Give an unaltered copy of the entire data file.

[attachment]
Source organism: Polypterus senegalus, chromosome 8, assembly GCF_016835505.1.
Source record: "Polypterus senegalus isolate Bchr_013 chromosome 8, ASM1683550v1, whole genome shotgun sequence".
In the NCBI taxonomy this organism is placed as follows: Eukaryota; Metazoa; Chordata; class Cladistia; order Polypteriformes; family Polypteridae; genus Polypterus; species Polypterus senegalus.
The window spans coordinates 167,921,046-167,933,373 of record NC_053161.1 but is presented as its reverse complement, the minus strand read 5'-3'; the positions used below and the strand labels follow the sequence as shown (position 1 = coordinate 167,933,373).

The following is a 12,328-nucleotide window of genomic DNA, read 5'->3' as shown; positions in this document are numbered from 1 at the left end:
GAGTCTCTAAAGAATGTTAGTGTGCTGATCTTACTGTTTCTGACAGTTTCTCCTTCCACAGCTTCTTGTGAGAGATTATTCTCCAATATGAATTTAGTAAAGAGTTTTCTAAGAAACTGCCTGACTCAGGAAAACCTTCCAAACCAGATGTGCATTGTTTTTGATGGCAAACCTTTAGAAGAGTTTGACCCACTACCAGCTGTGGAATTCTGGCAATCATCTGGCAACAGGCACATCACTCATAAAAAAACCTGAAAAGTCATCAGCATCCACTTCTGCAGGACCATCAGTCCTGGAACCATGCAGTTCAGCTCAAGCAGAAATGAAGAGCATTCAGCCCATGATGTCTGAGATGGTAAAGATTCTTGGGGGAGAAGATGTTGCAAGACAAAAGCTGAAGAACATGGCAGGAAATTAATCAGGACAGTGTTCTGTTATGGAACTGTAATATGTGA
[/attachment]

Source organism: Polypterus senegalus, chromosome 8, assembly GCF_016835505.1.
Source record: "Polypterus senegalus isolate Bchr_013 chromosome 8, ASM1683550v1, whole genome shotgun sequence".
In the NCBI taxonomy this organism is placed as follows: Eukaryota; Metazoa; Chordata; class Cladistia; order Polypteriformes; family Polypteridae; genus Polypterus; species Polypterus senegalus.
The window spans coordinates 167,921,046-167,933,373 of record NC_053161.1 but is presented as its reverse complement, the minus strand read 5'-3'; the positions used below and the strand labels follow the sequence as shown (position 1 = coordinate 167,933,373).

The following is a 12,328-nucleotide window of genomic DNA, read 5'->3' as shown; positions in this document are numbered from 1 at the left end:
GAGTCTCTAAAGAATGTTAGTGTGCTGATCTTACTGTTTCTGACAGTTTCTCCTTCCACAGCTTCTTGTGAGAGATTATTCTCCAATATGAATTTAGTAAAGAGTTTTCTAAGAAACTGCCTGACTCAGGAAAACCTTCCAAACCAGATGTGCATTGTTTTTGATGGCAAACCTTTAGAAGAGTTTGACCCACTACCAGCTGTGGAATTCTGGCAATCATCTGGCAACAGGCACATCACTCATAAAAAAACCTGAAAAGTCATCAGCATCCACTTCTGCAGGACCATCAGTCCTGGAACCATGCAGTTCAGCTCAAGCAGAAATGAAGAGCATTCAGCCCATGATGTCTGAGATGGTAAAGATTCTTGGGGGAGAAGATGTTGCAAGACAAAAGCTGAAGAACATGGCAGGAAATTAATCAGGACAGTGTTCTGTTATGGAACTGTAATATGTGA